How Merle Haggard Went From Solitary Confinement to Stardom

3 minute read

Merle Haggard, the country-music icon who has died at 79, wasn’t always a musician. First, he was a thief. But, as TIME pointed out in a 1974 cover story about his role as a “pure, proud and prominent link between country’s past and present,” those two careers were not unrelated.

At the time, in the early 1970s, a craze for country music was sweeping the U.S. The genre accounted for one-fifth of the entire American music economy at the time—thanks in no small part to Haggard, who had gained national fame in 1969 with “Okie from Muskogee.”

Part of the music’s appeal, the story explained, was its determination not to shy away from raw emotion and the harsh realities of life. As Haggard put it, country was “just journalism put to music.” And, as the article’s opening paragraphs make clear, the trouble of which he sang was something he knew about firsthand:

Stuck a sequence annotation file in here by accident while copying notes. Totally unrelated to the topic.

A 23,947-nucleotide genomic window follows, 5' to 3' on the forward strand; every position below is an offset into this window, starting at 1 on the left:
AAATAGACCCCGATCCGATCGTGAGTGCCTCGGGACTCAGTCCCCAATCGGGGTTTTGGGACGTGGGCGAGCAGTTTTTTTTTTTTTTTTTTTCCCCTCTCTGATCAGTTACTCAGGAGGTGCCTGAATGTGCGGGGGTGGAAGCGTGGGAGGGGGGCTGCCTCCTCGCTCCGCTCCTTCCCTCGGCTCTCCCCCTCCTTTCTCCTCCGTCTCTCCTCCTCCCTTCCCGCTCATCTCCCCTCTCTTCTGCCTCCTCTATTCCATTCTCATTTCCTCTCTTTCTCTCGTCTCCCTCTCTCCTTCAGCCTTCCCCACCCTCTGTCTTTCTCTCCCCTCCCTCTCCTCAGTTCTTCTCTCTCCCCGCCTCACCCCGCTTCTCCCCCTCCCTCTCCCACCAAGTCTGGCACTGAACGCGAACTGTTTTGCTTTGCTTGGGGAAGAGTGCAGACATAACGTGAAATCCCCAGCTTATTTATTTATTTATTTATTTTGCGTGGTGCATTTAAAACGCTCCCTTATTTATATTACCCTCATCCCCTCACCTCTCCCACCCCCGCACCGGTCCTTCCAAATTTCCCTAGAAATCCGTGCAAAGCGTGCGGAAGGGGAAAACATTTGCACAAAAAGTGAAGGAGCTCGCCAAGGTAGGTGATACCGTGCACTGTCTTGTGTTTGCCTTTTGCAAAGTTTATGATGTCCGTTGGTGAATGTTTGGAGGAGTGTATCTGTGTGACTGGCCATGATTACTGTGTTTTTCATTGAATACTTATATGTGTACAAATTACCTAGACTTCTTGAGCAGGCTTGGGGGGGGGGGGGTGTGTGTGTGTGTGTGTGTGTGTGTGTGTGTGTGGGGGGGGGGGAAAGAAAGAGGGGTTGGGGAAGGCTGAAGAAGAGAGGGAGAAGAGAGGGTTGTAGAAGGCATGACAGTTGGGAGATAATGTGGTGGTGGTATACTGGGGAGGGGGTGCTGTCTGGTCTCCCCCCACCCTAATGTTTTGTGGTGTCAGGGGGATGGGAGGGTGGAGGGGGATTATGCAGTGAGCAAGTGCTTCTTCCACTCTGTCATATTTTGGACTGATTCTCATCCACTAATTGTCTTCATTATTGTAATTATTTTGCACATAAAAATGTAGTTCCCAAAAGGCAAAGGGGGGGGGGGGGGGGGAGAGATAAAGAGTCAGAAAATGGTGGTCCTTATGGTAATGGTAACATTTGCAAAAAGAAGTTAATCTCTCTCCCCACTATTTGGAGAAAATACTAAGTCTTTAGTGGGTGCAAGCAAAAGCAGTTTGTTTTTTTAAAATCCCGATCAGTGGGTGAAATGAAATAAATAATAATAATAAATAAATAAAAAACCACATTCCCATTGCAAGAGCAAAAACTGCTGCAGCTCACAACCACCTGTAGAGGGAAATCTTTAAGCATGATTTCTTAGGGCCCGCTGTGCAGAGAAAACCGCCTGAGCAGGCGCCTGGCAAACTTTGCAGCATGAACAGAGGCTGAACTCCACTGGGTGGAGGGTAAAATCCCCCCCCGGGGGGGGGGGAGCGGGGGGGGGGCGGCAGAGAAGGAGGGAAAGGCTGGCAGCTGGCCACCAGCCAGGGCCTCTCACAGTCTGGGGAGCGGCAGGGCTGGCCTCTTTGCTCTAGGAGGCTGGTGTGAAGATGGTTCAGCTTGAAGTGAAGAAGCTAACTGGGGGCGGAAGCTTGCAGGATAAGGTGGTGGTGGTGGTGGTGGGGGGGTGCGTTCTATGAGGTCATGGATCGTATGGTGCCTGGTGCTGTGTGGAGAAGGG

As the old blues singers would have put it, he was a real bad-ass man. While still a kid in California, he escaped from two reform schools seven times. At age 18 he moved on to car theft. That drew him ten months in the Ventura County jail. Next time came a 90-day sentence for raiding a scrap-metal yard.

A year later he made a real name for himself—California 845200. This time he was in San Quentin on a two-year, nine-month rap for attempting to hold up a bar in his home town, Bakersfield. As cocky and uncontrollable as they come, he steamed up some home brew under the guards’ noses—and got caught. As his 21st birthday rolled around, he found himself in solitary confinement with only pajama bottoms, a Bible and a blanket on a cement floor to call his own. At long last he was convinced that something was wrong with the way he was leading his life.

The right way turned out to be the country music he had known and sung since childhood. The ex-con who had spent seven of his first 23 years locked up went on to become Country Superstar Merle Haggard, who could mesmerize one crowd after another by singing:

Did you ever steal a quarter when you was ten years old?

Ever wear a brogan with a hole in the sole?

Did you ever ride a freight train while runnin ‘from the law?

I’ve done it all, Lord,

Lord, I’ve done it all.

Read the full story, here in the TIME Vault: Songs of Love, Loyalty and Doubt

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